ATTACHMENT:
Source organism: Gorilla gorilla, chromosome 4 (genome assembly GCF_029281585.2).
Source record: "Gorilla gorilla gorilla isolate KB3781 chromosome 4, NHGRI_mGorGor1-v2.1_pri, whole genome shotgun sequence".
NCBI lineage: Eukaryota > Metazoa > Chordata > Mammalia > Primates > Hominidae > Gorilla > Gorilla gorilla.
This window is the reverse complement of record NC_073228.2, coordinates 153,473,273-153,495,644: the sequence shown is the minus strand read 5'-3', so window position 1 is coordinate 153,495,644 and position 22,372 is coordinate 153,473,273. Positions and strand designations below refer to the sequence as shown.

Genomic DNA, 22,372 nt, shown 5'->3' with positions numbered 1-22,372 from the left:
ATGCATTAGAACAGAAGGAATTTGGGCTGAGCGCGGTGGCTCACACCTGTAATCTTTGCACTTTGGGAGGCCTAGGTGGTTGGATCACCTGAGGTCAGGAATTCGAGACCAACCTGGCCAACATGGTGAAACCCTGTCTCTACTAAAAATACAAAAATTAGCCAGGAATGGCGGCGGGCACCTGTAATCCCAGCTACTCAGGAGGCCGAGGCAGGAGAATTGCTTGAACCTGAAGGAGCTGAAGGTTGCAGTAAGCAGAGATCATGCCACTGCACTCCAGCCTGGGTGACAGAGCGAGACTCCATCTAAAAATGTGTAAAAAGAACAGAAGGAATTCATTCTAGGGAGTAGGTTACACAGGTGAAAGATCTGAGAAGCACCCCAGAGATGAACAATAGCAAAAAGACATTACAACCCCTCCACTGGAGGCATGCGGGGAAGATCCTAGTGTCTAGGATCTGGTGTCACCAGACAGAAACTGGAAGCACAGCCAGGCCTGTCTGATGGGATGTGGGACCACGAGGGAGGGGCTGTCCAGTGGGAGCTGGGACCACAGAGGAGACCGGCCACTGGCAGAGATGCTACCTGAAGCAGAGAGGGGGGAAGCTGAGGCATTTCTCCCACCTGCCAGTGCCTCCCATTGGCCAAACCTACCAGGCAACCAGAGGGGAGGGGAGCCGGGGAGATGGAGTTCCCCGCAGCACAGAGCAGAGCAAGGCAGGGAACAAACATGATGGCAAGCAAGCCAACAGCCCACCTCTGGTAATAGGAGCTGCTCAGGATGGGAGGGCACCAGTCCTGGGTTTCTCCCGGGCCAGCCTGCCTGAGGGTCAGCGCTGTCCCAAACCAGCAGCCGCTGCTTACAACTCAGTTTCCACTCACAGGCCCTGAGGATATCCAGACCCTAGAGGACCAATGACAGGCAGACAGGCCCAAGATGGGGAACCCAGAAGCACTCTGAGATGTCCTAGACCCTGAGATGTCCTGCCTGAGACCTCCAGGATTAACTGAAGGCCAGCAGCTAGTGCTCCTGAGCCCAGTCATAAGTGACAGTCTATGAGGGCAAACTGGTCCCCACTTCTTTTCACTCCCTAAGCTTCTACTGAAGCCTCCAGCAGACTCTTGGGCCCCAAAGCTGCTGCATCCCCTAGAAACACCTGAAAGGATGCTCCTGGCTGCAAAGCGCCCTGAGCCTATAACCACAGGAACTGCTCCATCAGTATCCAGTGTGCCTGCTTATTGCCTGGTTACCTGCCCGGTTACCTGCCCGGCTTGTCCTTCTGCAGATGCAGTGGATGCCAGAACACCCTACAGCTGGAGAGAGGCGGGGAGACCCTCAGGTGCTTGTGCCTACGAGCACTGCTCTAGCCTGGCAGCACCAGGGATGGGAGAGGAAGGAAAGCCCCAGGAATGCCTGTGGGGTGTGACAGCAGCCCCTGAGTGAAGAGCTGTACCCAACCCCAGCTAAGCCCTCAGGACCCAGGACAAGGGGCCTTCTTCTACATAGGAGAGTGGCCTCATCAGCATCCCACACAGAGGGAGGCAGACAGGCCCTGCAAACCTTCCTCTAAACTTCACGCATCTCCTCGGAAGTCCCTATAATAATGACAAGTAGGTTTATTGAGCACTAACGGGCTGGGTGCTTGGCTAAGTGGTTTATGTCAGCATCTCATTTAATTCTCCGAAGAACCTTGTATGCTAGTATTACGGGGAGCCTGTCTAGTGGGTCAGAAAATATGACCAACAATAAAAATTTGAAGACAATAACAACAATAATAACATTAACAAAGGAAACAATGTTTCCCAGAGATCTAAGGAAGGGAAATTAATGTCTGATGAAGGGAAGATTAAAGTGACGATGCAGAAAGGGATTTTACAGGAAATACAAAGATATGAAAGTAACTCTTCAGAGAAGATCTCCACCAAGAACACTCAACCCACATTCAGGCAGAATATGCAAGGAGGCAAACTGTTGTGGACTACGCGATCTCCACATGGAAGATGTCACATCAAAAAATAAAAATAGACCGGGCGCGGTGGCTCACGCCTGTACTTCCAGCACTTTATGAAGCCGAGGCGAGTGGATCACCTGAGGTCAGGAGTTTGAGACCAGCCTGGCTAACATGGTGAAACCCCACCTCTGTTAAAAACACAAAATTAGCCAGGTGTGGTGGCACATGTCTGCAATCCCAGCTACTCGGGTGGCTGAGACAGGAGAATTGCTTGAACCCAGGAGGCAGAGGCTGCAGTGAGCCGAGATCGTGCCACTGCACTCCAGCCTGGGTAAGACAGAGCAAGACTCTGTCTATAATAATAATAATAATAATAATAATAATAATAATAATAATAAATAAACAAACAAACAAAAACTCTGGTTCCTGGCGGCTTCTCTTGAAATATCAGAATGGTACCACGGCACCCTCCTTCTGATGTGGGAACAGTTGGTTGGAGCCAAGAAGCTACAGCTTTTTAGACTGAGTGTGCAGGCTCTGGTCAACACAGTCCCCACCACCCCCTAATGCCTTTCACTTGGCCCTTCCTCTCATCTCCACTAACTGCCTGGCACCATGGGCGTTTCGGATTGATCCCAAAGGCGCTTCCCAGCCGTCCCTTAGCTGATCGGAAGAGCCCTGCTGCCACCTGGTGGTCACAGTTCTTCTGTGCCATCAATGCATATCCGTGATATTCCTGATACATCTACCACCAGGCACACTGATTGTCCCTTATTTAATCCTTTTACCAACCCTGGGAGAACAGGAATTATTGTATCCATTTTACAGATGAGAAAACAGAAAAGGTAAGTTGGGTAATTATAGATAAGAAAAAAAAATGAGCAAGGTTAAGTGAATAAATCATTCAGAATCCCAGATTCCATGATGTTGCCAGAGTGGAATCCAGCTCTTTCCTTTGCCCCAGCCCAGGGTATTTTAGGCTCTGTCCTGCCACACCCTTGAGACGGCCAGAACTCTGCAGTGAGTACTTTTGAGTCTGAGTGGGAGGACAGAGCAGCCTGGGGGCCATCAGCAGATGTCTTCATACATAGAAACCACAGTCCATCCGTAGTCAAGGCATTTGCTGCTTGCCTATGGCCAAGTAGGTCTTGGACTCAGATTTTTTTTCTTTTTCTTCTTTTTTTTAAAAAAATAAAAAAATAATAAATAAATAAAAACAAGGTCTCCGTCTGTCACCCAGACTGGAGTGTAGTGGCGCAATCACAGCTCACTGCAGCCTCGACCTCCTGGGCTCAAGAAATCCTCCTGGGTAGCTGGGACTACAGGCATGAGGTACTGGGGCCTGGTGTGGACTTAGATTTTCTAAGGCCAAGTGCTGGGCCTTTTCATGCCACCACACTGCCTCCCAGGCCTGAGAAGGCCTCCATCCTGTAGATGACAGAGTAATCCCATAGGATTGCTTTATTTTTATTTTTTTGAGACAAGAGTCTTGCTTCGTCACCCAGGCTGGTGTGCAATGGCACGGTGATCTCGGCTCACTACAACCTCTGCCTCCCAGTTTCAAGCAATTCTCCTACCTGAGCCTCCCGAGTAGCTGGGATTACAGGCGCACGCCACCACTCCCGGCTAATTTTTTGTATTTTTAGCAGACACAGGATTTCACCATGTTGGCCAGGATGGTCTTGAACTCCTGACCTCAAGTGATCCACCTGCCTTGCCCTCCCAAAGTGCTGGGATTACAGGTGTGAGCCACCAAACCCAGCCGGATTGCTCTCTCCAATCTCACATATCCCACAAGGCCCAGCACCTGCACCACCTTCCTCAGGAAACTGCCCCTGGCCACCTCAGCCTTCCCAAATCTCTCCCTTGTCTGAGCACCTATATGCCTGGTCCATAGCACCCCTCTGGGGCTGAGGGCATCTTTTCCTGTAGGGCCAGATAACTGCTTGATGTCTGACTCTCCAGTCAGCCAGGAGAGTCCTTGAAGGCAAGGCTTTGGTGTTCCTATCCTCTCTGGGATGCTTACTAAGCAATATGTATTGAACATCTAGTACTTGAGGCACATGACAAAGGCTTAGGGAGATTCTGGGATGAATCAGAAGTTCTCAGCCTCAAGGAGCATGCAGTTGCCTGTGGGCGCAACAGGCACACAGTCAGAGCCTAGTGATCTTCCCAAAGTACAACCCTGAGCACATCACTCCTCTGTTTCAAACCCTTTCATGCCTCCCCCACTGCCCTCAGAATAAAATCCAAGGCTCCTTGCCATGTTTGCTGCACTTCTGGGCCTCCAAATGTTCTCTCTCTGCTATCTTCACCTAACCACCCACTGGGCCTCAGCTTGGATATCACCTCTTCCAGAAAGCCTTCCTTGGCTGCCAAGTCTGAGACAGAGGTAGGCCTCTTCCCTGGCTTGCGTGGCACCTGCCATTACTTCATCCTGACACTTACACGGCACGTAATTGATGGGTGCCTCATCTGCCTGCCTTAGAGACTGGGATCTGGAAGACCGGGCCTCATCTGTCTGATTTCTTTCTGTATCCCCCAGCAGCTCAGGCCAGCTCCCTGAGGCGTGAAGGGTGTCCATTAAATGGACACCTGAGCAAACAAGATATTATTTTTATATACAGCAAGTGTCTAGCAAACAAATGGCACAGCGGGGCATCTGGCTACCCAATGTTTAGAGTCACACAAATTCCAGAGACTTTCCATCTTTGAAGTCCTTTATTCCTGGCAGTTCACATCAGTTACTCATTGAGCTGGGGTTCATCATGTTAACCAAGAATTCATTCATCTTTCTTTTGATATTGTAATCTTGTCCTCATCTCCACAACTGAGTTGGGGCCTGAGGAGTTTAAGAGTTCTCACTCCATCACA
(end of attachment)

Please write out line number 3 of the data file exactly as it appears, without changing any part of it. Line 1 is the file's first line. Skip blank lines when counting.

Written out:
NCBI lineage: Eukaryota > Metazoa > Chordata > Mammalia > Primates > Hominidae > Gorilla > Gorilla gorilla.